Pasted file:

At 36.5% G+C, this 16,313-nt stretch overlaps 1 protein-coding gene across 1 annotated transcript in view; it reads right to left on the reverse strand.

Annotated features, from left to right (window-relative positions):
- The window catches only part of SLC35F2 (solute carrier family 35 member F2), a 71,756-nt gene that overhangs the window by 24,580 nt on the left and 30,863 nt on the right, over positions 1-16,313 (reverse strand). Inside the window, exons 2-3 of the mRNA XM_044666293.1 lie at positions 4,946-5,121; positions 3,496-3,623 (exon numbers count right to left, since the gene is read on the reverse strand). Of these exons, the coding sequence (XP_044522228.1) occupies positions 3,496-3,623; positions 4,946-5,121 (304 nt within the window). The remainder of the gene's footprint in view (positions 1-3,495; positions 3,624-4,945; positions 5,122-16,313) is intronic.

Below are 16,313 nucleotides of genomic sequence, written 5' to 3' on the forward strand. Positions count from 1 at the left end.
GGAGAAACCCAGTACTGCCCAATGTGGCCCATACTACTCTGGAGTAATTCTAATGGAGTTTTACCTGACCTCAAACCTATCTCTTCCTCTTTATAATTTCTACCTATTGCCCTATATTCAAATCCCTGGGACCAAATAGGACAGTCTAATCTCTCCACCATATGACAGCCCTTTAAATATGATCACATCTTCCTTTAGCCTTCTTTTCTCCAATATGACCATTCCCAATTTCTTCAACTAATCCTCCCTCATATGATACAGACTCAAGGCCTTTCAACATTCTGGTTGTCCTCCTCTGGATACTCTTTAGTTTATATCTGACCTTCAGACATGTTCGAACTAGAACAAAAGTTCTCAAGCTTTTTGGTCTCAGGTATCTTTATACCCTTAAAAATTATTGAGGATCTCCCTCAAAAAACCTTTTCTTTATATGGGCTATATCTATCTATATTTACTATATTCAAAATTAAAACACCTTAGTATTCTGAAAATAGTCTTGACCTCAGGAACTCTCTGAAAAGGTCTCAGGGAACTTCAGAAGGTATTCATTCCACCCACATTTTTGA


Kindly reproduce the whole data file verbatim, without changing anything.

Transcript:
At 36.5% G+C, this 16,313-nt stretch overlaps 1 protein-coding gene across 1 annotated transcript in view; it reads right to left on the reverse strand.

Annotated features, from left to right (window-relative positions):
- The window catches only part of SLC35F2 (solute carrier family 35 member F2), a 71,756-nt gene that overhangs the window by 24,580 nt on the left and 30,863 nt on the right, over positions 1-16,313 (reverse strand). Inside the window, exons 2-3 of the mRNA XM_044666293.1 lie at positions 4,946-5,121; positions 3,496-3,623 (exon numbers count right to left, since the gene is read on the reverse strand). Of these exons, the coding sequence (XP_044522228.1) occupies positions 3,496-3,623; positions 4,946-5,121 (304 nt within the window). The remainder of the gene's footprint in view (positions 1-3,495; positions 3,624-4,945; positions 5,122-16,313) is intronic.

Below are 16,313 nucleotides of genomic sequence, written 5' to 3' on the forward strand. Positions count from 1 at the left end.
GGAGAAACCCAGTACTGCCCAATGTGGCCCATACTACTCTGGAGTAATTCTAATGGAGTTTTACCTGACCTCAAACCTATCTCTTCCTCTTTATAATTTCTACCTATTGCCCTATATTCAAATCCCTGGGACCAAATAGGACAGTCTAATCTCTCCACCATATGACAGCCCTTTAAATATGATCACATCTTCCTTTAGCCTTCTTTTCTCCAATATGACCATTCCCAATTTCTTCAACTAATCCTCCCTCATATGATACAGACTCAAGGCCTTTCAACATTCTGGTTGTCCTCCTCTGGATACTCTTTAGTTTATATCTGACCTTCAGACATGTTCGAACTAGAACAAAAGTTCTCAAGCTTTTTGGTCTCAGGTATCTTTATACCCTTAAAAATTATTGAGGATCTCCCTCAAAAAACCTTTTCTTTATATGGGCTATATCTATCTATATTTACTATATTCAAAATTAAAACACCTTAGTATTCTGAAAATAGTCTTGACCTCAGGAACTCTCTGAAAAGGTCTCAGGGAACTTCAGAAGGTATTCATTCCACCCACATTTTTGA